The dark side of hope

The dark side of hope

If—like Aron Ralston—you’ve fallen into a crevasse, your right arm crushed by a huge boulder and no one around for miles, hope might be your best strategy to keep you alive till rescuers arrive.

On the other hand, when it comes to becoming successful and happy in life, hope should not be your go-to virtue.  In fact, …

Hope is not a virtue

How could it be?  Hope removes responsibility from yourself.  Hope has you wait for things to work out; either at the hands of those in power, or through the hands of God.  In both cases YOU don’t act for the sake of the outcome you want.


Because you are hoping things will work out.  And while you wait, you pray and justify the small room your life occupies by saying that it’s God’s will.

Hope gives your power away.

This does not contradict the existence of God

It may seem that way, but it doesn’t.  It may only conflict with your current beliefs about God.  What we weren’t taught is that beliefs function to keep us comfortable, and to keep the establishment in place; not to provide us with the truth.  If you were concerned with the truth, with time your beliefs would change, evolve and some would even be rejected.

There are other perspectives that would allow you to see that your belief in Karma, and God’s will can completely keep you in a prison of justification for the way your life is turning out.  It’s Karma or God’s will, and therefore you accept it.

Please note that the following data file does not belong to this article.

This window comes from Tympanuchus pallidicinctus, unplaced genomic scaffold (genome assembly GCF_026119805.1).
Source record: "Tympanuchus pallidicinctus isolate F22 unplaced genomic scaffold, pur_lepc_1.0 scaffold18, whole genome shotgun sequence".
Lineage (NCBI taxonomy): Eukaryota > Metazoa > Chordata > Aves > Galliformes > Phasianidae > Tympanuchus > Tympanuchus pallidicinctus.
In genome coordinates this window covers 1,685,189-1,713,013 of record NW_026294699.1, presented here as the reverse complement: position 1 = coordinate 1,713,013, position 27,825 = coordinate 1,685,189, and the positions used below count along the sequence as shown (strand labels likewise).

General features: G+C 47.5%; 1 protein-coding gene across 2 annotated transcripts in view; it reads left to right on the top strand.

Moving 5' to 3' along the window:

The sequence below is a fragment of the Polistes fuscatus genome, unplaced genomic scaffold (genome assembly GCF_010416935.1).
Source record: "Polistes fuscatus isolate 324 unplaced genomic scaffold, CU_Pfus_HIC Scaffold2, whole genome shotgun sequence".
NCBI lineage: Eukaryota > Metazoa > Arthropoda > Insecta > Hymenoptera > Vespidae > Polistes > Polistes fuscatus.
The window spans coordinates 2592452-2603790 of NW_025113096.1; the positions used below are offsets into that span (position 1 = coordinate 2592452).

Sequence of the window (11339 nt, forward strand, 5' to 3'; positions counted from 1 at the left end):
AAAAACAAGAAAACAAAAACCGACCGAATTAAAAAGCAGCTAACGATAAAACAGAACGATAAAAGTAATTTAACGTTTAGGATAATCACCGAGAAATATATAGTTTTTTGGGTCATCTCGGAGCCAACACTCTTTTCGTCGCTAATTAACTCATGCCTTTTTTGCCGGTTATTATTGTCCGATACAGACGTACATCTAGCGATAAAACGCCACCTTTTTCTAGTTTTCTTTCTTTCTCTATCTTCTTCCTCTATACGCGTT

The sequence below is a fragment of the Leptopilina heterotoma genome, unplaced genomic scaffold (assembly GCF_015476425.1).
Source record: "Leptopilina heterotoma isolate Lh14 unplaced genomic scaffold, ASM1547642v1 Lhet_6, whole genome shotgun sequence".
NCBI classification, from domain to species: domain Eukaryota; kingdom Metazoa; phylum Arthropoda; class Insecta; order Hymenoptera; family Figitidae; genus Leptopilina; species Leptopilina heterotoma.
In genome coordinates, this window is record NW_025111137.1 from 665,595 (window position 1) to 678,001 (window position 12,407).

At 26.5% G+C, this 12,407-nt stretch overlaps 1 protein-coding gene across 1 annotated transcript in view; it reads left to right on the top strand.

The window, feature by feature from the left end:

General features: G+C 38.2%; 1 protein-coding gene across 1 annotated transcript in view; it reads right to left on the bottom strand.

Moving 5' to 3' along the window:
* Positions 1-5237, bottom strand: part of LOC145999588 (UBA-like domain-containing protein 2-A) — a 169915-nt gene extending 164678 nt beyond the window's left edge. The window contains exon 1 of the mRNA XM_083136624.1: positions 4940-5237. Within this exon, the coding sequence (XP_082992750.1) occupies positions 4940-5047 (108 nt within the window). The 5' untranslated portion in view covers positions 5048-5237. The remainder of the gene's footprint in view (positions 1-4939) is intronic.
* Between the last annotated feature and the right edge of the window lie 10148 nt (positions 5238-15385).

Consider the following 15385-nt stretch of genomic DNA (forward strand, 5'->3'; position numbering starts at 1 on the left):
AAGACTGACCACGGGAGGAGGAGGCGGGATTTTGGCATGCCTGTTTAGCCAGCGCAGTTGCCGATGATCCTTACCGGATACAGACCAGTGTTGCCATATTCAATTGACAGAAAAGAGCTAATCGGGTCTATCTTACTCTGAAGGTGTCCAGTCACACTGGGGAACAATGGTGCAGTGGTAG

Perhaps God’s will is for you to take responsibility for your own life.

Perhaps God is eating popcorn, drinking a soda, on the edge of Her seat, gripped by the choice you will make next.

Seems more likely than a God choosing to make things work out for you—or not—depending on whether He thinks you’re sufficiently hopeful, worthy etc.


If Aron Ralston relied on hope there wouldn’t book a book called Between a Rock and a Hard Place and the movie 127 Hours.  Aron cut his own arm off with the equivalent of a swiss army knife and then hiked his way out to find help.

He placed his faith in himself and took courageous action to save his own life.

What about you?  Are you taking responsibility for how your life is turning out?  If you are you’ll be taking actions to make sure it turns out the way you want.

If not, I hope it turns out OK.


Any thoughts? Contributions/acknowledgments welcome.